Textile’s life cycle

Posted by on apr 5, 2010 in Sustainability Mission | 2 comments

Textile’s life cycle

Not all textiles are created equal. Some fabrics, such as polyester and nylon, which are petroleum-derived, are downright unsustainable.

And although rayon is composed of wood pulp, its production is a polluting bad boy.

Even ubiquitous cotton isn’t untouchable, as we’ll learn in detail in a post of its own. The Jan/Feb 2006 issue of Natural Home & Garden had this to say:

The textile industry creates a host of pollution problems. Factories discharge dyes and chemicals into waterways, and they release heat, fly ash, formaldehyde, and sulfurous and nitrous compounds into the air, thereby contributing to acid rain. Textile packaging, drums, and toxic chemicals are dumped into landfills. Even the used fabrics themselves are a problem. Many can’t be recycled because of their mixed-fiber content.

Then there is the human element to consider:

There are health hazards, too. Textile workers may suffer hearing loss from factory noise and develop byssinosis, or “brown lung,” caused by airborne cotton dust. Worker exposure to carcinogenic chemicals, especially formaldehyde, is a serious problem. For consumers, there are toxicity issues surrounding fabrics with formaldehyde (such as permanent press), flame retardants, and stain repellents. Contact dermatitis and allergic reactions to some fibers, dyes, or finishes are common consumer complaints.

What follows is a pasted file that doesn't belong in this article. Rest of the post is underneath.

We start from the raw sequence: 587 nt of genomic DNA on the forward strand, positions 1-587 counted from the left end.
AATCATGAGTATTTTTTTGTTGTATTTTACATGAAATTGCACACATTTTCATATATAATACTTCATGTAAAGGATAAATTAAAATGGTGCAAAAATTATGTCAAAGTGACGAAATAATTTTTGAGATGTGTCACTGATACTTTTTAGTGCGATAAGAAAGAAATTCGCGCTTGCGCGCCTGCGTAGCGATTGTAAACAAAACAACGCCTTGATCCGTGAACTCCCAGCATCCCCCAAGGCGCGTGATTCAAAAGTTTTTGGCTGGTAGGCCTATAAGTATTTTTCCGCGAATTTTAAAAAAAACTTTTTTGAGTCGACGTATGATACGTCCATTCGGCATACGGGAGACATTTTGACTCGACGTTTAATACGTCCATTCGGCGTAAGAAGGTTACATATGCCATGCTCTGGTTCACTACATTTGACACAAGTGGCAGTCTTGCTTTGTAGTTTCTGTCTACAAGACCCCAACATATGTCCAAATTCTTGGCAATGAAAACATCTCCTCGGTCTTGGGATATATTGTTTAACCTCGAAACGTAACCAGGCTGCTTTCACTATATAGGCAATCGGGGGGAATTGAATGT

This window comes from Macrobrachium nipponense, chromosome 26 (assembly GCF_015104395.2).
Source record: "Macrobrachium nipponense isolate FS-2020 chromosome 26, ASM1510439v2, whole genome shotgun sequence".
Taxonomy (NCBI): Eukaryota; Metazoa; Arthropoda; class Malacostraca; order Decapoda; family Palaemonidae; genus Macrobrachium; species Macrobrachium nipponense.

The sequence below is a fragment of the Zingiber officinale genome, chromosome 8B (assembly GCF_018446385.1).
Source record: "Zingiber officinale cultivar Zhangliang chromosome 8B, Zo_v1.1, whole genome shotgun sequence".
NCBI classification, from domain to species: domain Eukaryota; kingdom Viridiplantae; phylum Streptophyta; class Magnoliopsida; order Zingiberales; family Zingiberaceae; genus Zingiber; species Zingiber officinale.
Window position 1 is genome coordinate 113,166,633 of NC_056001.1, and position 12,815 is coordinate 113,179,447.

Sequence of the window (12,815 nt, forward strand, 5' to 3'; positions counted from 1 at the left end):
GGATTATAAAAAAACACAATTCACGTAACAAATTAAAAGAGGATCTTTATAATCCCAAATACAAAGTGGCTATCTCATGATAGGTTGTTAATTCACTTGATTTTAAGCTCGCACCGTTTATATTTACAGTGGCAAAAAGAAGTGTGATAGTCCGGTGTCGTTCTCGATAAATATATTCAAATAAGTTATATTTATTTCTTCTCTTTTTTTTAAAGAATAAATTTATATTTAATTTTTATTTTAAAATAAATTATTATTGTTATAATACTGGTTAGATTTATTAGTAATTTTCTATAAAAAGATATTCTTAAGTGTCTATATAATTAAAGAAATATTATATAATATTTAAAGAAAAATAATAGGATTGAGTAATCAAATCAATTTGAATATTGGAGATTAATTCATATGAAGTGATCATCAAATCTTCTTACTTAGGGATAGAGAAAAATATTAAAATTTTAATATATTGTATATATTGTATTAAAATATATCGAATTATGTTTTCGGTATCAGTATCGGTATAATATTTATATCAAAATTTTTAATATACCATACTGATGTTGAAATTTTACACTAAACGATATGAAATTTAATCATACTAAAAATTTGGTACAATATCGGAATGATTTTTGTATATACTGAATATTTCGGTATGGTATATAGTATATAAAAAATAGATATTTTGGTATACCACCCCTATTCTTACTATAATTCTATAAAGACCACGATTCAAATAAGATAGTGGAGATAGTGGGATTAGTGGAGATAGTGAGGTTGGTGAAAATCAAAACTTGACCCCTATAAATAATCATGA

To determine a textile’s environmental impact, we have to examine its entire life cycle: its source material, energy and water usage, type of emissions released during production, even the biodegradability of the finished product.

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2 Responses to “Textile’s life cycle”

  1. MonSaicNeonia says:

    Just want to say what a great blog you got here!
    I’ve been around for quite a lot of time, but finally decided to show my appreciation of your work!

    Thumbs up, and keep it going!


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